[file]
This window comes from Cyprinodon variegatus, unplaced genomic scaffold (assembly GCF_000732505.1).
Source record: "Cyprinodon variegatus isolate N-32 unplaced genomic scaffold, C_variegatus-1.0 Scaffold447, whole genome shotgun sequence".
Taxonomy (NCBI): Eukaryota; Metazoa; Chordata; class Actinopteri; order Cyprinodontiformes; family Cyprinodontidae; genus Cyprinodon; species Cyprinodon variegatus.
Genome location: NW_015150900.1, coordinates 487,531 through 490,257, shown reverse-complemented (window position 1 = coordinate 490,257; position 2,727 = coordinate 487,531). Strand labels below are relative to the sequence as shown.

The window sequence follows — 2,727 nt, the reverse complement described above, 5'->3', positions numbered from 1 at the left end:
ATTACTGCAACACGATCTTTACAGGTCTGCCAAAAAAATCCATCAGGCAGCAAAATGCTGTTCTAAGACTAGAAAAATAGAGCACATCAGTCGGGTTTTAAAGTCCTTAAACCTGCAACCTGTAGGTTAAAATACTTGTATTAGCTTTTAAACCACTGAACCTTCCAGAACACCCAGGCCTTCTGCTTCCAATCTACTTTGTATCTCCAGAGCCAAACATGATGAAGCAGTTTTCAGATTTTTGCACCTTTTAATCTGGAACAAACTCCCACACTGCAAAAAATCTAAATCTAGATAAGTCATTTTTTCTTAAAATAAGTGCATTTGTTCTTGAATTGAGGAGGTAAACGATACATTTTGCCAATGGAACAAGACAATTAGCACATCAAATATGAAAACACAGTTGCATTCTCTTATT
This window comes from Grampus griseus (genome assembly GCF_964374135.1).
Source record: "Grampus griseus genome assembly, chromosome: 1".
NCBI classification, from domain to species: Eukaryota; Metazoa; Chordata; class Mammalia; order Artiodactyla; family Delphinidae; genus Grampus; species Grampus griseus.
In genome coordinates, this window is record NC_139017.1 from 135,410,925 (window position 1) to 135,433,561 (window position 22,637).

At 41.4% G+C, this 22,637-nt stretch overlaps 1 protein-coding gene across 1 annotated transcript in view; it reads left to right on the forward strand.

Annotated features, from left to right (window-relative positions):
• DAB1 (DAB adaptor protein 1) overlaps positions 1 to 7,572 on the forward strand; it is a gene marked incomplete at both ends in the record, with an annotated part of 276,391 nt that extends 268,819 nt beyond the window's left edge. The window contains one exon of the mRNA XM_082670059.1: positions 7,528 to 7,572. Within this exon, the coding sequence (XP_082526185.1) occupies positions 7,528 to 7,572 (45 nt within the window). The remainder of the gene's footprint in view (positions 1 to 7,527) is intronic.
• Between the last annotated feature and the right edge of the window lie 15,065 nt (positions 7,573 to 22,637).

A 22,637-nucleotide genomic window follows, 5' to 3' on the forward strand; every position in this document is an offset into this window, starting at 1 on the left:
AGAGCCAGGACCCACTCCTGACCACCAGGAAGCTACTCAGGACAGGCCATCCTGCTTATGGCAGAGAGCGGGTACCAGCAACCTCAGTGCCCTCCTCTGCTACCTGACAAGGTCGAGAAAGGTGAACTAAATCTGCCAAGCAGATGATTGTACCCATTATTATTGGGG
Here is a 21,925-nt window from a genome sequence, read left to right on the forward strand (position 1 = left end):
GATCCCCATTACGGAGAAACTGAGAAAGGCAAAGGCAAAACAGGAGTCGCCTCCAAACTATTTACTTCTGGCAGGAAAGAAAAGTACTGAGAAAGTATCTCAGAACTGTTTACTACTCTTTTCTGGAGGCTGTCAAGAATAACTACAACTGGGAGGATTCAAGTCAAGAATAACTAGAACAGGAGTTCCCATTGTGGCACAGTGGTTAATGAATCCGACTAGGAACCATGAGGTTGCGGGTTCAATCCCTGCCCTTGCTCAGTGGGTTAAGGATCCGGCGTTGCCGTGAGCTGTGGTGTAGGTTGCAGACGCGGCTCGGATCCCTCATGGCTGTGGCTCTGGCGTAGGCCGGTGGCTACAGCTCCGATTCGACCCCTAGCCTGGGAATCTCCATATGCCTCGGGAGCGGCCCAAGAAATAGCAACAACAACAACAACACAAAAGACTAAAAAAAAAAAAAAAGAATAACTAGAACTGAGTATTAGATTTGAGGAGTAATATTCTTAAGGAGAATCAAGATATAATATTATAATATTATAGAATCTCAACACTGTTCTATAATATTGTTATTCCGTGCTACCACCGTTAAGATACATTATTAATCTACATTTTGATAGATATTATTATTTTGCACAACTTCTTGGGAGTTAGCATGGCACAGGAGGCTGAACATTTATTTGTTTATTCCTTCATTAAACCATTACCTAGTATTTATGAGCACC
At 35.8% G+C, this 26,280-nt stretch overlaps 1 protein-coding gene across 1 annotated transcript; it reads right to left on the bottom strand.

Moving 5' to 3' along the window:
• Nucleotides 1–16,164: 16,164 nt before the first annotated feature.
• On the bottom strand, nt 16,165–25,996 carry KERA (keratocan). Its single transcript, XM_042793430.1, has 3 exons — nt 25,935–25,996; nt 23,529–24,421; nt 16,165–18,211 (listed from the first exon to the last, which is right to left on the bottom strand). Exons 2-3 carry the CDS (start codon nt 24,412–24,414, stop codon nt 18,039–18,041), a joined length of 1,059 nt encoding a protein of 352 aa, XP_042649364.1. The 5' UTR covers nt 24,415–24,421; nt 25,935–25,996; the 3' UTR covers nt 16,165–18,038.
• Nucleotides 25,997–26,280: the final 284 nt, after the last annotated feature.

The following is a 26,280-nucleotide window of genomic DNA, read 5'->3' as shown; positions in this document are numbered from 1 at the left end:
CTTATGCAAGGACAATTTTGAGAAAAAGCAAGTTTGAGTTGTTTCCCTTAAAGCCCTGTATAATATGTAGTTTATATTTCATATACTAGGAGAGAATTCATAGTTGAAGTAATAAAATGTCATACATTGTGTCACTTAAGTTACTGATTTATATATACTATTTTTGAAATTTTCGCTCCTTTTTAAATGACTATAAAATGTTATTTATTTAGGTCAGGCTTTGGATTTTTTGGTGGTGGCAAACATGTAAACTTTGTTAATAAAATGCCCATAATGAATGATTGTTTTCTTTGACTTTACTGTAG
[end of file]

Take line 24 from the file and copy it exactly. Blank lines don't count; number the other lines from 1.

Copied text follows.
The following is a 26,280-nucleotide window of genomic DNA, read 5'->3' as shown; positions in this document are numbered from 1 at the left end: